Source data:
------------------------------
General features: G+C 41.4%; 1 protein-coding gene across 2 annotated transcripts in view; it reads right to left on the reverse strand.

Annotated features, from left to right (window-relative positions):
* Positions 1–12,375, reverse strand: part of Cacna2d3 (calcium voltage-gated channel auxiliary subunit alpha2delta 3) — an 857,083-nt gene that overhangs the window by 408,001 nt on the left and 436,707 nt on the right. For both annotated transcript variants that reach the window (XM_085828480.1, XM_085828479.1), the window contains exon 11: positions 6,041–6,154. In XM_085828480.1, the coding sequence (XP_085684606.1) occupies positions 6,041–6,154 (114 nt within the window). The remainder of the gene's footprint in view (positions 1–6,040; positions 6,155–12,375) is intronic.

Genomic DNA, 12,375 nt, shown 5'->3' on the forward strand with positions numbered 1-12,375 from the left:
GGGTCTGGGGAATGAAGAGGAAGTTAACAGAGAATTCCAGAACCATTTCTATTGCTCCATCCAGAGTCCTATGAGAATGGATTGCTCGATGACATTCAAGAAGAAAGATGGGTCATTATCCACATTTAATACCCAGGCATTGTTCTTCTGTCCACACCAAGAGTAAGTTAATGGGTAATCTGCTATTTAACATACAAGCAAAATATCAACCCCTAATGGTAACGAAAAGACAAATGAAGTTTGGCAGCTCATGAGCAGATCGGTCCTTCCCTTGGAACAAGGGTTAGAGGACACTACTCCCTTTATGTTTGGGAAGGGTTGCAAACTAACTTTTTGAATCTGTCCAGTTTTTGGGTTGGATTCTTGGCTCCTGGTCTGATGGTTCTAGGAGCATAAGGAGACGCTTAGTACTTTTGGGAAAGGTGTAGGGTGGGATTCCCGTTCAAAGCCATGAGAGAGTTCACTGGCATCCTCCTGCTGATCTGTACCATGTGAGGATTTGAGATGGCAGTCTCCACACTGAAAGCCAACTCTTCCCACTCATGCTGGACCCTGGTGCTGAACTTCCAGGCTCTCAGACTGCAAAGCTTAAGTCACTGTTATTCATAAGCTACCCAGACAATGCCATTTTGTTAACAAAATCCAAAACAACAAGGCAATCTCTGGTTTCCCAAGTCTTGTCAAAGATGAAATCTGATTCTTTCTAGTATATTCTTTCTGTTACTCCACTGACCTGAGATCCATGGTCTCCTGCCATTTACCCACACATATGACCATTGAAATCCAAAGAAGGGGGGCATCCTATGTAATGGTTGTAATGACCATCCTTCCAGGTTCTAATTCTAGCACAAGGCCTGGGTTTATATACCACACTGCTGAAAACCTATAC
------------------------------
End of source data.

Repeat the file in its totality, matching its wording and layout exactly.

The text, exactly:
General features: G+C 41.4%; 1 protein-coding gene across 2 annotated transcripts in view; it reads right to left on the reverse strand.

Annotated features, from left to right (window-relative positions):
* Positions 1–12,375, reverse strand: part of Cacna2d3 (calcium voltage-gated channel auxiliary subunit alpha2delta 3) — an 857,083-nt gene that overhangs the window by 408,001 nt on the left and 436,707 nt on the right. For both annotated transcript variants that reach the window (XM_085828480.1, XM_085828479.1), the window contains exon 11: positions 6,041–6,154. In XM_085828480.1, the coding sequence (XP_085684606.1) occupies positions 6,041–6,154 (114 nt within the window). The remainder of the gene's footprint in view (positions 1–6,040; positions 6,155–12,375) is intronic.

Genomic DNA, 12,375 nt, shown 5'->3' on the forward strand with positions numbered 1-12,375 from the left:
GGGTCTGGGGAATGAAGAGGAAGTTAACAGAGAATTCCAGAACCATTTCTATTGCTCCATCCAGAGTCCTATGAGAATGGATTGCTCGATGACATTCAAGAAGAAAGATGGGTCATTATCCACATTTAATACCCAGGCATTGTTCTTCTGTCCACACCAAGAGTAAGTTAATGGGTAATCTGCTATTTAACATACAAGCAAAATATCAACCCCTAATGGTAACGAAAAGACAAATGAAGTTTGGCAGCTCATGAGCAGATCGGTCCTTCCCTTGGAACAAGGGTTAGAGGACACTACTCCCTTTATGTTTGGGAAGGGTTGCAAACTAACTTTTTGAATCTGTCCAGTTTTTGGGTTGGATTCTTGGCTCCTGGTCTGATGGTTCTAGGAGCATAAGGAGACGCTTAGTACTTTTGGGAAAGGTGTAGGGTGGGATTCCCGTTCAAAGCCATGAGAGAGTTCACTGGCATCCTCCTGCTGATCTGTACCATGTGAGGATTTGAGATGGCAGTCTCCACACTGAAAGCCAACTCTTCCCACTCATGCTGGACCCTGGTGCTGAACTTCCAGGCTCTCAGACTGCAAAGCTTAAGTCACTGTTATTCATAAGCTACCCAGACAATGCCATTTTGTTAACAAAATCCAAAACAACAAGGCAATCTCTGGTTTCCCAAGTCTTGTCAAAGATGAAATCTGATTCTTTCTAGTATATTCTTTCTGTTACTCCACTGACCTGAGATCCATGGTCTCCTGCCATTTACCCACACATATGACCATTGAAATCCAAAGAAGGGGGGCATCCTATGTAATGGTTGTAATGACCATCCTTCCAGGTTCTAATTCTAGCACAAGGCCTGGGTTTATATACCACACTGCTGAAAACCTATAC